‘We Won’t Wreck our Town’
Negril stakeholders steadfast in fight againt breakwater project
RESIDENTS and other stakeholders in Negril have ramped up their opposition to the breakwater project to be implemented there with a series of community meetings intended to educate the public on the possible negative effects the structures will have.
The first such meeting, convened a week ago at the community centre at the beach park, drew scores of people, many of whom were compelled by a town crier bearing the message: “Nuh mash up wi lan’ wid yuh breakwater plan”.
A breakwater is a structure, usually made of boulders and concrete, designed to reduce the intensity of wave action on the shoreline as a means of reducing erosion. In the case of Negril, two are being planned for a section of Long Bay stretching about a mile and a half.
The National Environment and Planning Agency (NEPA), which is collaborating with the Planning Institute of Jamaica on the GOJ/EU Adaptation Fund project, maintains that sections of the shoreline have eroded “some 62 metres over the last 45 years”, and that the plan is “not a shortterm fix, but part of a holistic and sustained restoration effort”.
But a growing number of Negril hoteliers say they are opposed to having breakwaters installed for reasons related to safety, beach aesthetics and environmental sustainability.
The structures planned for Negril, they argue, can lead to a stagnation of seawater and can smother the existing reef. They are also concerned about boulders becoming loose and being hurled from the sea onto their properties, as is evidenced in the West End where huge rocks bring back memories of Hurricane Ivan in 2004.
The daily trucking of boulders into the town and the proposed reclamation of a section of the sea to facilitate the development also factor largely among the things to which the group is opposed.
After last week’s presentation, which was done by Sophie Grizzle Roumel of Charela Inn, one woman declared: “We have to find a way to convince them that we’re not going to wreck the town. We need the beach widened, but in the safest way.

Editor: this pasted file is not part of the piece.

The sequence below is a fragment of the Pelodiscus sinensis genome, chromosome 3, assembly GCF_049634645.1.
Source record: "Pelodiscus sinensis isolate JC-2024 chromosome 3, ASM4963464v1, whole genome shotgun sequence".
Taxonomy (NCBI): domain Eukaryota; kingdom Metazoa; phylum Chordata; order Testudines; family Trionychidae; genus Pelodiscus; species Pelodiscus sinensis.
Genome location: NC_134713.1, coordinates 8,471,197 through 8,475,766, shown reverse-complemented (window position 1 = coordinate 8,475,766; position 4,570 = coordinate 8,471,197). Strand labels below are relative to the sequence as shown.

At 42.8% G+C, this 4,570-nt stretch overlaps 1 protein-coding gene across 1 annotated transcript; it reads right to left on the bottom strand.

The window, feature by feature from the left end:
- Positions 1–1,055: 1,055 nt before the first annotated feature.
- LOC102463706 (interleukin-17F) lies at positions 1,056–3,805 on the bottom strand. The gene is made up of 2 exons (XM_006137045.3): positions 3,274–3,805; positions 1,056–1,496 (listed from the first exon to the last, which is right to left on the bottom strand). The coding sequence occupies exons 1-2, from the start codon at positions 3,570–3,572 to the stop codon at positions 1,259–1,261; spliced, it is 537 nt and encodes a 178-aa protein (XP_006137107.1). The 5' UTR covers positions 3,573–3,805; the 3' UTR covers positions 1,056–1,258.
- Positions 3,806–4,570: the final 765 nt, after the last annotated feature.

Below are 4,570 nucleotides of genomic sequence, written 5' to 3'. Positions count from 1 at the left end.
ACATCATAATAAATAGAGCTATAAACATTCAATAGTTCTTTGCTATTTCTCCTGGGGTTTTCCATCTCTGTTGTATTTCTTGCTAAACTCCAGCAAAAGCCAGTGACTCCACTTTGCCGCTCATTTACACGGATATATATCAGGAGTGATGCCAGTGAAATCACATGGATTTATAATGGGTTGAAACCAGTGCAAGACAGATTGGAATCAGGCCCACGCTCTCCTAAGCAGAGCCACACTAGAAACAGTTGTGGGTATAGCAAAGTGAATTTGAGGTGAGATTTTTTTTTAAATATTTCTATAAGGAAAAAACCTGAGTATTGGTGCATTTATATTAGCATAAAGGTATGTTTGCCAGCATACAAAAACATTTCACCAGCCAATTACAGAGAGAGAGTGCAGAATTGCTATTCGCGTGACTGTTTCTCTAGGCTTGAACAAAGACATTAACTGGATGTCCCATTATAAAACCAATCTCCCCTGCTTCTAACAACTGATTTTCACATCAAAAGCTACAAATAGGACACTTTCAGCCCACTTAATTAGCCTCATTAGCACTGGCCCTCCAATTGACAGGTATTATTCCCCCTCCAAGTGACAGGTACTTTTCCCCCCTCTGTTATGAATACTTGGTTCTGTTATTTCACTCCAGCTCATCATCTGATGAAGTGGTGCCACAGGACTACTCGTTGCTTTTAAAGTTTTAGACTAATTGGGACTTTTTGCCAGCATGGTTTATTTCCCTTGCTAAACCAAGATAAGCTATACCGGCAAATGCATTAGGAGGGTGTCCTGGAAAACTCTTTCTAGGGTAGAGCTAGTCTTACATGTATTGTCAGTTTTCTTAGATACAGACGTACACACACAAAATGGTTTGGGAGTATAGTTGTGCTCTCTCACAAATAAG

“We have to speak up. We have to let our voices be heard in our communities, in our homes, in our churches,” she said to applause from the audience.
As she has done in the past, Grizzle Roumel made the point that beach nourishment, coupled with measures to restore the Great Morass to a place of balance, is a more sustainable alternative to the breakwater plan.
“I guarantee a 20 per cent increase in visitor arrival and that it would last 20 years, which would give us time to fix the morass and improve the quality of the water,” Grizzle Roumel said of her counter proposal, which was contained in a study the stakeholders commissioned in 2007.
The breakwater project is to be carried out by the National Works Agency, the government body responsible for planning, building and maintaining a reliable, safe and efficient main road network.
“Look at our roads. If the National Works Agency can’t manage our roads, how are they going to manage the sea?” Elaine Allen-Bradley asked rhetorically.
The group is also registering its disapproval by signing petitions to be presented to environment minister, Robert Pickersgill.